Montgomery Co. music teacher accused of child molestation
SILVER SPRING, Md. (WJLA) – Parents say a local elementary school ignored multiple complaints against a teacher, now accused of child sex abuse.
Investigators say Lawrence (Larry) Joynes, 55, of Dundalk, molested at least 15 children in his classroom over two decades. Joynes, a Montgomery County Public School teacher of 27 years, most recently taught music at New Hampshire Estates Elementary School in Silver Spring.
To Catch A Predator
In October 2012, Homeland Security arrested a South Carolina man for possession and distribution of child pornography. Agents seized the man's computer, finding hundreds of images, videos and emails depicting children in sexually compromising positions. Investigators pinpointed correspondence with a Yahoo email address. The account stemmed from an IP address registered to Joynes' home along the 1900 block of Ormand Road in Dundalk.
In February 2013, police arrested the 55-year-old music instructor trying to escape through the back door of his modest red brick row home. According to charging documents, Joynes agreed to a sit-down interview, where he admitted to filming many of his students, ages 7 to 10, in class.
"Joynes described how he has played games with his students, having the student suck on a peppermint stick. Joynes also described how he had a student suck on his finger... He would watch the videos of himself sticking his finger in the student's mouth then masturbate while visualizing the student performing oral sex on him," charging documents vividly allege.
With a search warrant in hand, detectives seized CD-ROMs, cell phones, cameras, hard drives and computers from Joynes' house. Forensic investigators claim to have uncovered dozens of sexually-laced photographs and videos of elementary-age children, many filmed inside Joynes' music room at New Hampshire Estates Elementary School.
Crimes In Two Counties
On Thursday, Joynes' took a plea deal in Baltimore County District Court. The State's Attorney's Office agreed to drop all, but one count of possession of child pornography, in exchange for Joynes' acceptance of guilt. Sources close to the prosecution say the softball move was made simply to accelerate the former teacher's transfer to Montgomery County where the charges are far more egregious and damning - 14 counts packing a punch worth more than 300 years in prison.
Less than 24 hours after leaving Baltimore County, Joynes appeared Friday via closed-circuit television for his bond review in Montgomery County District Court. Despite a request for release ahead of trial, a judge set no bond, citing the seriousness of the crimes at hand.
Were Warning Signs Ignored?
Court documents released Friday show the disgraced music teacher was kept on the job, despite multiple complaints of inappropriate classroom conduct.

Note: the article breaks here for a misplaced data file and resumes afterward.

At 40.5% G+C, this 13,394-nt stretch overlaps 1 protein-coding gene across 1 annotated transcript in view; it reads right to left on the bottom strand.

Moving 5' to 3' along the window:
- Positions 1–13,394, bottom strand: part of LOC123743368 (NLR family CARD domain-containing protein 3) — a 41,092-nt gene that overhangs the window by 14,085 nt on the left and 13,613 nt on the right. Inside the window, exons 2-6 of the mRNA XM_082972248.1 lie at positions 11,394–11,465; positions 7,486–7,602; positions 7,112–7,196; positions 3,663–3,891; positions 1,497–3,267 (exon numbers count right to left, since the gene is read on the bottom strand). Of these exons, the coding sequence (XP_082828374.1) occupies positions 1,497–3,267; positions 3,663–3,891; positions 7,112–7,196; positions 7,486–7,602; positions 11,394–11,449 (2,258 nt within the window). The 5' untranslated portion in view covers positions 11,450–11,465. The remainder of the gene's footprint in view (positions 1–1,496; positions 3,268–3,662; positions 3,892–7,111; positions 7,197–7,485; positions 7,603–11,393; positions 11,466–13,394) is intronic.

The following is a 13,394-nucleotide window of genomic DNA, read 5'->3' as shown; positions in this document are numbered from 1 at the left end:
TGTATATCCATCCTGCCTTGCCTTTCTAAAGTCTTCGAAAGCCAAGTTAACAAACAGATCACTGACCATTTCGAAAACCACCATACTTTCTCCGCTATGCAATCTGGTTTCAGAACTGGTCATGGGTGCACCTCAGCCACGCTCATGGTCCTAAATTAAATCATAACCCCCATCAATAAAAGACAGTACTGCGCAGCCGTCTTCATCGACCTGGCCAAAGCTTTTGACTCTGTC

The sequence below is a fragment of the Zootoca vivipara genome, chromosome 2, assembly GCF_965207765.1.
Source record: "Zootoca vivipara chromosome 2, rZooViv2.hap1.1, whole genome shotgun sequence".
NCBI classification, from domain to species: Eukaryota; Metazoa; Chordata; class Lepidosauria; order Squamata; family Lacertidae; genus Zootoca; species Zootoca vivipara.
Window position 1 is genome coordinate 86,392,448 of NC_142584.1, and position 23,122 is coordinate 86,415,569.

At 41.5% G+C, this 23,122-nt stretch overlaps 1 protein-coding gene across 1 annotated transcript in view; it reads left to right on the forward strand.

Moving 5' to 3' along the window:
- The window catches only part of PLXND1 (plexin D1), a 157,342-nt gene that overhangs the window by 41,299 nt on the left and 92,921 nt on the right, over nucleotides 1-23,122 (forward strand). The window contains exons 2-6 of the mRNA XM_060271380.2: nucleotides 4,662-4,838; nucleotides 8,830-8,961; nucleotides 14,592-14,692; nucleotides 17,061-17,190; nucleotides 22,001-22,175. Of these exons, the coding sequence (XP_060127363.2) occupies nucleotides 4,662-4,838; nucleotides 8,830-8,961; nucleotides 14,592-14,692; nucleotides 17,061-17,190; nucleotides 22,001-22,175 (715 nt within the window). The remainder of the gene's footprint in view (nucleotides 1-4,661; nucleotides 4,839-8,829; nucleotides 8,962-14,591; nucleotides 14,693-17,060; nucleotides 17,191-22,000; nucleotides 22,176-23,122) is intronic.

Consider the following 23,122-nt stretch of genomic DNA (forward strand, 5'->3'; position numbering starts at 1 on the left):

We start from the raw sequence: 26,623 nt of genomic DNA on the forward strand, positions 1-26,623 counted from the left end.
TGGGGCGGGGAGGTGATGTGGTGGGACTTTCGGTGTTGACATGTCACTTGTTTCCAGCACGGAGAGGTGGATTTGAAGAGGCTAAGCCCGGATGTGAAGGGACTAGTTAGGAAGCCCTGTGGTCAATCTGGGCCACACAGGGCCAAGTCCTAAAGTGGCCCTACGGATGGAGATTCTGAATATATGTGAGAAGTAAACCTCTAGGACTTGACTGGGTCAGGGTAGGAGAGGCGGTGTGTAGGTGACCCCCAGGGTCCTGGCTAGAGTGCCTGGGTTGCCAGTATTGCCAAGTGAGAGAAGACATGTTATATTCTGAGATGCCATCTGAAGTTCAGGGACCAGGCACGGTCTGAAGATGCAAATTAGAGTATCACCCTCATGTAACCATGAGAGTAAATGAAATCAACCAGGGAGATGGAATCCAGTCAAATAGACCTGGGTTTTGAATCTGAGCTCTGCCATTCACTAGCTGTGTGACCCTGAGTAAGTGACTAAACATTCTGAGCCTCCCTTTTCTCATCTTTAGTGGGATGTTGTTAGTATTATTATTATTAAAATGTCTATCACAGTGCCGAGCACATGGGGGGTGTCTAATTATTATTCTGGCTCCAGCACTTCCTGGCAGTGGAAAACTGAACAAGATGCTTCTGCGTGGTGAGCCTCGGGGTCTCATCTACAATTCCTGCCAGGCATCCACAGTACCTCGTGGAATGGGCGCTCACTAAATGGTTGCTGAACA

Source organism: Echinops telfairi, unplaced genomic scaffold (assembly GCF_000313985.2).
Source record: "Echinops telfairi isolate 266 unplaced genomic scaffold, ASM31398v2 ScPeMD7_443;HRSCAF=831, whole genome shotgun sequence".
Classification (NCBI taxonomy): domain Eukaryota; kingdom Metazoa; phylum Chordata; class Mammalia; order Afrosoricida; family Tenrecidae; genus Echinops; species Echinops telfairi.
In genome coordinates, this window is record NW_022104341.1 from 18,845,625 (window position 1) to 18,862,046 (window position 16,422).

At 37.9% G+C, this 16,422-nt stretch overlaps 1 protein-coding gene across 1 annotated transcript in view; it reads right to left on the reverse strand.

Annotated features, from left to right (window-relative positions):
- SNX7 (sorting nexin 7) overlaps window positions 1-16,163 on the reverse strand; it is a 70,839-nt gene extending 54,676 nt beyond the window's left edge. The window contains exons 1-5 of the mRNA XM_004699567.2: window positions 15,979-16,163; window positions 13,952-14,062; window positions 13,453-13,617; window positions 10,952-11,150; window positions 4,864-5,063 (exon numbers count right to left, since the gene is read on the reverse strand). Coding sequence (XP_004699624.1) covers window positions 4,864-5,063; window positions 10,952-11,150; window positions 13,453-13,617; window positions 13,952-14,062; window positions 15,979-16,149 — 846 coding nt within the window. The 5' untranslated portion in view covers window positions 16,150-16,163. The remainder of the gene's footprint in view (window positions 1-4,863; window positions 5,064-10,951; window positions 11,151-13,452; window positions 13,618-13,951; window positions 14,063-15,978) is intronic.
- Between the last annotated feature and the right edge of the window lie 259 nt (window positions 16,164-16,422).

In September 2010, a mother told New Hampshire Estates' principal that Joynes asked her second grade daughter to, "crawl into his lap." In addition, "it was reported that Joynes asked the child if she had a special pillow she slept on, and did she dream of Joynes and, she was told that the conversation was a "secret," court documents allege.
Then in November 2011, a first grade student reported Joynes, "tickled her during instruction."
With two complaints in hand, New Hampshire Estates' principal issued Joynes a laundry list of "conditions" to abide by, but allowed him to remain on-staff, teaching without any supervision.
"Activities only in public areas, classroom door to remain open during instruction, stay off playground during recess, no sitting at the cafeteria with students, use of staff restroom only, don't be alone with any student in classroom, and no touching of students in any form," the conditions stated.
"I was one of the moms who came to complain," parent Stephanie Herrera, whose son was in Joynes’ music class, said. "There was something that was not right about him, just seeing him."
Two years ago, Herrera scheduled a meeting with New Hampshire Estates' principal to address mounting concerns of questionable language, lectures and touching; valid issues she contends, that fell on deaf ears.
"The principal never did nothing. 'Oh he's weird, he's weird,' they'd say, and that was it," Herrera added.
Although Joynes' was disciplined in November 2011, school leaders neglected to inform parents or police.
"The principal put a piece of paper in his file. What good is that going to do? This was allowed to continue," Janis Sartucci remarked.
Sartucci is a leading member of the Parents' Coalition of Montgomery County, a watchdog organization that focuses the bulk of its time putting the microscope on Montgomery County Public Schools.
"I guess I thought there were lines you didn't cross and so it's quite surprising to find out this has been going on," Sartucci added. "It's time for the superintendent (Joshua Starr) to speak-up on behalf of our children and tell everyone this will not be tolerated."
Montgomery County Public Schools spokesman Dana Tofig tells ABC7 News Superintendent Joshua Starr has used the Joynes' case to remind principals to contact Montgomery County Police and Child Protective Services upon reports of questionable staff behavior. Starr also ordered enhanced training, plus a comprehensive review of school district operating procedure.
"This case has led to changes in the way we monitor and track allegations of employee misconduct. This includes allegations that may not rise to the level of requiring a police investigation or termination, but raise a reasonable question about a staff member's behavior that should be monitored," Tofig said in a written statement.